Legalisation of documents

Legalisation of documents

Documents issued in one country which need to be used in another country must sometimes be "authenticated" or "legalised" before they can be recognized as valid in the foreign country. If your document is intended for use in a country which is a party to a treaty called the Hague Convention Abolishing the Requirement of Legalization for Foreign Public Documents ("Hague Legalization Convention" ) obtaining a special "apostille" certificate is generally all that is required.

Judicial Office at the Swedish Ministry for Foreign Affairs may also legalise Swedish documents that are requested by or are to be presented to a foreign authority.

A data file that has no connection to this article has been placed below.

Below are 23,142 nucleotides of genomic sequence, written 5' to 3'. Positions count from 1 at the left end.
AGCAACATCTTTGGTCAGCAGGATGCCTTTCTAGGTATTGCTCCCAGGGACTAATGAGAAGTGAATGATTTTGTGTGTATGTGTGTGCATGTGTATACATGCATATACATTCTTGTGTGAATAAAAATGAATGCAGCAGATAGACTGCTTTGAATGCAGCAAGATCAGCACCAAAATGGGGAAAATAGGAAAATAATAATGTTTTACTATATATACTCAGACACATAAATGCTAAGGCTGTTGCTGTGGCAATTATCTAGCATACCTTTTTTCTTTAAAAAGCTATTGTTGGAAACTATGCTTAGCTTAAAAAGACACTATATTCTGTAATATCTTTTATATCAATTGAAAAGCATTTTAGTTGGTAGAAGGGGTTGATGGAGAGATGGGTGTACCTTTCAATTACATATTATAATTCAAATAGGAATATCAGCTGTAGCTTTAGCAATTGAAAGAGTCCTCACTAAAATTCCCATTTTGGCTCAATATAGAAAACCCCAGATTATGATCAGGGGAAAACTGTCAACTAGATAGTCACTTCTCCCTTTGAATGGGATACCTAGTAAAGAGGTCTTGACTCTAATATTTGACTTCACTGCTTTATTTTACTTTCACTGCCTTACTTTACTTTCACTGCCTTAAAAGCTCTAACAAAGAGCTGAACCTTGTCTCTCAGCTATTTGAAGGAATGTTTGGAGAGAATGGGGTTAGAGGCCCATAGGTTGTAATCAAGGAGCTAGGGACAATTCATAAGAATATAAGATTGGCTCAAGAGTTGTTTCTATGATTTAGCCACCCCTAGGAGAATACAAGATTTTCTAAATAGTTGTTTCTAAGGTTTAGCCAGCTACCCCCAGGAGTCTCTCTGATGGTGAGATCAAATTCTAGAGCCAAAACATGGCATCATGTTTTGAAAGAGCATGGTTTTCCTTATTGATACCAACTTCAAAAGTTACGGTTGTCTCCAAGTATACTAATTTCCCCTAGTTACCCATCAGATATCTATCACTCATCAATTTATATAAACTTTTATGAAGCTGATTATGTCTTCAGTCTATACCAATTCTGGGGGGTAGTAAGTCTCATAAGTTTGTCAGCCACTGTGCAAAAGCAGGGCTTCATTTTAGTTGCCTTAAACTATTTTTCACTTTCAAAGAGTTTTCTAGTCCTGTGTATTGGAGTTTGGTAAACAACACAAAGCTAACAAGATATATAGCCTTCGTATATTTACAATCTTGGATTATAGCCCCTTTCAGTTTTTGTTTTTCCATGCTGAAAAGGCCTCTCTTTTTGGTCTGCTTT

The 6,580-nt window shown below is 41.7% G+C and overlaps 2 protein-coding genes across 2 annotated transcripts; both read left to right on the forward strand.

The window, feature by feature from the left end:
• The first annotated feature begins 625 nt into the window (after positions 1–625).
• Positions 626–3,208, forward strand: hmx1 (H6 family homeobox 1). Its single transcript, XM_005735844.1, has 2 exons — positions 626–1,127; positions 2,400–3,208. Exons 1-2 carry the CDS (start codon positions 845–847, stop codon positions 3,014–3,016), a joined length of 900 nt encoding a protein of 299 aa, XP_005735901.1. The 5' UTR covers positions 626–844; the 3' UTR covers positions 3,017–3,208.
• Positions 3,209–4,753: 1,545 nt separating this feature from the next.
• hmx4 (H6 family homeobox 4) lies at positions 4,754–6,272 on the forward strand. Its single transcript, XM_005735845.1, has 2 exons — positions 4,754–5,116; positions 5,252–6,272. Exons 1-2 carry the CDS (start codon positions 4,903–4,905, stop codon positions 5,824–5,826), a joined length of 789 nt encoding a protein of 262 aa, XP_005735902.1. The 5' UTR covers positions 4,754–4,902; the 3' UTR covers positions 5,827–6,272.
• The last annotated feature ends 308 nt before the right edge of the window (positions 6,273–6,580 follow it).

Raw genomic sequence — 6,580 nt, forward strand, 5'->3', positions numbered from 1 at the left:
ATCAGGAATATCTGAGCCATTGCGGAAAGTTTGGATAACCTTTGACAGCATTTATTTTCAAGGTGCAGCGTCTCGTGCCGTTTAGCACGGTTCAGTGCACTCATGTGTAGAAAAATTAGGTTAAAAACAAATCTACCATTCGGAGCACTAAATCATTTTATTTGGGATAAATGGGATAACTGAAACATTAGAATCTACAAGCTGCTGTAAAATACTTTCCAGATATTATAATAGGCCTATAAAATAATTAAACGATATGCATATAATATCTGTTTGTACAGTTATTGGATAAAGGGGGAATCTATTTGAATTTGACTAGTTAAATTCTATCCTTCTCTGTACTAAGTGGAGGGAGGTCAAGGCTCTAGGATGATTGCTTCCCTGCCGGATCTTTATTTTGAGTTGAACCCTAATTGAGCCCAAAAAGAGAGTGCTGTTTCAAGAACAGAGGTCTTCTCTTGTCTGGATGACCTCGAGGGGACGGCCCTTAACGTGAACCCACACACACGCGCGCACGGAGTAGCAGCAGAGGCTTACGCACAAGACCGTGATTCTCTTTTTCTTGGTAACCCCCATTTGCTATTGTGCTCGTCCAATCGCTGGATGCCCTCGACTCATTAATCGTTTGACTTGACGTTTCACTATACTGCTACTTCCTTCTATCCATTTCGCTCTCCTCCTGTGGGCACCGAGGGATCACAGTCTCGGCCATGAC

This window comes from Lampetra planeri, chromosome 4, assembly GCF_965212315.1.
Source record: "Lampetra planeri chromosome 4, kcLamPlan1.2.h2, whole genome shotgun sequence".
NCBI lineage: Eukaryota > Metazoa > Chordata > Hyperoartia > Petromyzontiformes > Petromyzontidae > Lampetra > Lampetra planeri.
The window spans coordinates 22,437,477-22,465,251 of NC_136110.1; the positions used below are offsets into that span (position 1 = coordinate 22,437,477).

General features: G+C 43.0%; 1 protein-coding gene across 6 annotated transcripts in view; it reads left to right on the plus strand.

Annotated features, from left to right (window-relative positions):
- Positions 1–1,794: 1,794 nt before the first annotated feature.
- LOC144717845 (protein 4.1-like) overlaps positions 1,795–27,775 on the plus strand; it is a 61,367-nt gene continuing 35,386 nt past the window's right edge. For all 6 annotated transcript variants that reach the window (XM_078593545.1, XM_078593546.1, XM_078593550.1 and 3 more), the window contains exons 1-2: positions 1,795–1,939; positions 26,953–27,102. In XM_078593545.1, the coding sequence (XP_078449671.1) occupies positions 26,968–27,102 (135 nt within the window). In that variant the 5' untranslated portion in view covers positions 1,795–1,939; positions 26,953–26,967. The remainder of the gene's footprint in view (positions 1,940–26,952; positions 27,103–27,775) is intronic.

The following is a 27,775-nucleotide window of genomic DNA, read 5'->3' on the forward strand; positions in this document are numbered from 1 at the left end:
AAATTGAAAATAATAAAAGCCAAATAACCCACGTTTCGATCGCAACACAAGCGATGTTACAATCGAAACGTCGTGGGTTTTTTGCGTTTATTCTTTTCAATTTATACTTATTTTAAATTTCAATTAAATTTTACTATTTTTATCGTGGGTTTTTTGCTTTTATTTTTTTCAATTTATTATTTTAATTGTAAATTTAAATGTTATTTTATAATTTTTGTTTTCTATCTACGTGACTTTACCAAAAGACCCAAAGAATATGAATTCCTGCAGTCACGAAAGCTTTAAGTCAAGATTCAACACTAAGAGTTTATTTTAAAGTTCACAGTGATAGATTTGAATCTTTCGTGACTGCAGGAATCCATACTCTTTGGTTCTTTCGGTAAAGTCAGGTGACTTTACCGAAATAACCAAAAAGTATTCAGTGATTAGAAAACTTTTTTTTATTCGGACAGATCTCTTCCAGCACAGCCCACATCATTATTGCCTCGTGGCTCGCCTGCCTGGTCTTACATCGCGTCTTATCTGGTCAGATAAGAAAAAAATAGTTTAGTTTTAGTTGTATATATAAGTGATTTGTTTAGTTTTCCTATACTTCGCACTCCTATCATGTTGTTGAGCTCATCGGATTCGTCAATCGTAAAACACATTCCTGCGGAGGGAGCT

Judicial Office at the Ministry for Foreign Affairs

Who may issue an Apostille and how to assess the origin of an Apostille?

Apostilles may only be issued by a competent authority designated by the State from which the public document emanates. In Sweden a Notary Public (Swedish “Notarius Publicus” in the phone book or www.eniro.se)

The effect of an Apostille is to certify the authenticity of the signature, the capacity in which the person signing the document has acted, and where appropriate, the identity of the seal or stamp which the document bears. The Apostille does not relate to the content of the underlying document itself (i.e., the apostillised document).

Hague Legalization Convention